Service Writer or Advisor? You Better Decide What You Want! - AutoSuccessOnline

Service Writer or Advisor? You Better Decide What You Want!

Inspect what you expect by using daily performance evaluations of your service advisors’ sales productivity.

If you want to protect your dealership in a whipsaw economic environment, you can do it by increasing your “service absorption” — getting your service and parts departments to generate enough gross profit to pay for 100 percent of your dealership’s total fixed overhead expenses. That means that your sales department is left with covering only the variable selling expenses. Sound like “Fantasyland?” Please read on. — Don Reed, CEO, DealerPRO Training

What’s the Difference?
Most dealers come from sales, so they are “front-end” oriented. So, they really don’t know the difference between a writer and an advisor.

Think of a service writer as a secretary taking dictation, taking notes on what the customer wants done. But does the customer know what needs to be done to ensure the vehicle is safe? A service advisor does — and communicates with the customer using proven processes.

So, let’s take a “front-end” approach to making your dealership “recession proof” through maximizing your profits in the “back end.”

Putting Sales in Service
While a writer simply writes the customer’s concerns on a repair order and then turns it over to a technician, an advisor writes the customer’s concern on a repair order, walks around the vehicle with them, advises them of any obvious service needs, makes recommendations for a maintenance program and advises the customer that a factory-trained technician will perform a 27-point courtesy inspection of their vehicle at no charge. Simply put, a writer is essentially a clerk. An advisor is a salesperson.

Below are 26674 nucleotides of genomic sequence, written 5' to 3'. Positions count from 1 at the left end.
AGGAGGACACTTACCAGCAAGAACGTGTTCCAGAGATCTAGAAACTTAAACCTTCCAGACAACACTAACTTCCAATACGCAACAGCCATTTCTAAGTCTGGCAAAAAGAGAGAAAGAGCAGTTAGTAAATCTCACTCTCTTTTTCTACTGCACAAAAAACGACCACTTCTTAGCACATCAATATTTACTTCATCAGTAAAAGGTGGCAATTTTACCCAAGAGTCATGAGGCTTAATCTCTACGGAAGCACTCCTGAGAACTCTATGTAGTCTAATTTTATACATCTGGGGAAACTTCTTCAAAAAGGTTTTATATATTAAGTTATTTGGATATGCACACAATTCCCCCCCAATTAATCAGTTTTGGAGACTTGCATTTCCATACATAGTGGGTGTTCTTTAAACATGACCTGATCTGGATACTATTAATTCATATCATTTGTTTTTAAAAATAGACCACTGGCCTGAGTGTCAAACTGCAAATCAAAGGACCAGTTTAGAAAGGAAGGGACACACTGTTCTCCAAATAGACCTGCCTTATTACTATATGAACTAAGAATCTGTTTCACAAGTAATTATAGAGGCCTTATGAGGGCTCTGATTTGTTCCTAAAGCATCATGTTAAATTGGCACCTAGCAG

Measuring Performance
In your sales departments and F&I departments you are probably measuring the performance of your salespeople and managers on a daily, weekly and monthly basis, right? Do you do the same for your technicians, advisors (writers) and managers? Most dealerships have sales goals for new and used vehicles and F&I products.

Do you have sales goals for customer pay repair orders, maintenance menus, and preventative maintenance? If your sales department has goals for gross profit per retail unit and F&I gross profit per retail unit, then why not have goals for hours per customer pay repair order, dollar sales per repair order and gross profit as a percent of sales for labor and parts sales?

How to Manage Performance Increases
If you believe in performance-based pay plans for your salespeople and sales managers then why not do the same for your advisors (writers), service & parts managers and all technicians? If you have minimum performance standards for your salespeople, you should also have performance standards for your advisors (writers).

Answer this question: “What would you do with a salesperson who averages five vehicle sales per month?” There are only two options. Train and show him or her how to sell 10+ vehicles per month or conduct an exit interview! Now answer another question: “What would you do with a service writer who only writes 1.5 hours per customer pay RO?”

Your options remain the same. Train and show him or her how to sell 2.5 hours per customer pay RO or let them join the five-car salesperson in the exit interview! If you hold your salespeople accountable for their sales performance, then why not do the same for your service advisors? By the way, you will most likely experience a higher CSI rating for your advisors once they learn how to advise.

Inspect what you expect by using daily performance evaluations of your service advisors’ sales productivity. Set realistic goals for them, coach them daily and get them professionally trained on how to be a salesperson (advisor). Now you are on your way to making your dealership “recession proof.”

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